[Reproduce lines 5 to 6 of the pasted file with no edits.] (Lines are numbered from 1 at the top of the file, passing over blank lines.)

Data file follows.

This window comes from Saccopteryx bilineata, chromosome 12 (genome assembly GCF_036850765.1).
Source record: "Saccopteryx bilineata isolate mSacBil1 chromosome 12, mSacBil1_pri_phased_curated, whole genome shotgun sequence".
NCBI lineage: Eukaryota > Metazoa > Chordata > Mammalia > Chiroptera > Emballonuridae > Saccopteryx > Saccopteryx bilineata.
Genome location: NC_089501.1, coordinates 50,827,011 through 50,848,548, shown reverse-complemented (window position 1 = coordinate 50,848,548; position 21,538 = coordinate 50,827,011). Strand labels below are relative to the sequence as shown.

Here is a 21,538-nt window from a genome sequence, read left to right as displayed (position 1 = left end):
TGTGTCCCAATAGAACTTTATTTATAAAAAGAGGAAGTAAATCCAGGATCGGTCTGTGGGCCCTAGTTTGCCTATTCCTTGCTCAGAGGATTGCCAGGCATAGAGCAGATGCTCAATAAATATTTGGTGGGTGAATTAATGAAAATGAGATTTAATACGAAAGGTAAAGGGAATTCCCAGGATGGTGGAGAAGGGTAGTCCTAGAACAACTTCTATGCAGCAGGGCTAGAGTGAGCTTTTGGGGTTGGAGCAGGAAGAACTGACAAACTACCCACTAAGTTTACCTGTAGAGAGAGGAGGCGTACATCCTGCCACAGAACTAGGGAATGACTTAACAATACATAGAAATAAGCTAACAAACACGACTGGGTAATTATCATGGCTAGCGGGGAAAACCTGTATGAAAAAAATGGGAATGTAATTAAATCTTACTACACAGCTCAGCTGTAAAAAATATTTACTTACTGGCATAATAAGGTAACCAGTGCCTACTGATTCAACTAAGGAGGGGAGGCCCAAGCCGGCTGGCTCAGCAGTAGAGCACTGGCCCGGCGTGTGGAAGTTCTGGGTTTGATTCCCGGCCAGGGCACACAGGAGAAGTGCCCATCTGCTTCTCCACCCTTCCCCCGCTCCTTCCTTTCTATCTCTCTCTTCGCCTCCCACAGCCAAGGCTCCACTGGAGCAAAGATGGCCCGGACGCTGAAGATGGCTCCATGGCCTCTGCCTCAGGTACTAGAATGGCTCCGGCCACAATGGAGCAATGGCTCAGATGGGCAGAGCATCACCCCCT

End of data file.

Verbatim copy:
Here is a 21,538-nt window from a genome sequence, read left to right as displayed (position 1 = left end):
TGTGTCCCAATAGAACTTTATTTATAAAAAGAGGAAGTAAATCCAGGATCGGTCTGTGGGCCCTAGTTTGCCTATTCCTTGCTCAGAGGATTGCCAGGCATAGAGCAGATGCTCAATAAATATTTGGTGGGTGAATTAATGAAAATGAGATTTAATACGAAAGGTAAAGGGAATTCCCAGGATGGTGGAGAAGGGTAGTCCTAGAACAACTTCTATGCAGCAGGGCTAGAGTGAGCTTTTGGGGTTGGAGCAGGAAGAACTGACAAACTACCCACTAAGTTTACCTGTAGAGAGAGGAGGCGTACATCCTGCCACAGAACTAGGGAATGACTTAACAATACATAGAAATAAGCTAACAAACACGACTGGGTAATTATCATGGCTAGCGGGGAAAACCTGTATGAAAAAAATGGGAATGTAATTAAATCTTACTACACAGCTCAGCTGTAAAAAATATTTACTTACTGGCATAATAAGGTAACCAGTGCCTACTGATTCAACTAAGGAGGGGAGGCCCAAGCCGGCTGGCTCAGCAGTAGAGCACTGGCCCGGCGTGTGGAAGTTCTGGGTTTGATTCCCGGCCAGGGCACACAGGAGAAGTGCCCATCTGCTTCTCCACCCTTCCCCCGCTCCTTCCTTTCTATCTCTCTCTTCGCCTCCCACAGCCAAGGCTCCACTGGAGCAAAGATGGCCCGGACGCTGAAGATGGCTCCATGGCCTCTGCCTCAGGTACTAGAATGGCTCCGGCCACAATGGAGCAATGGCTCAGATGGGCAGAGCATCACCCCCT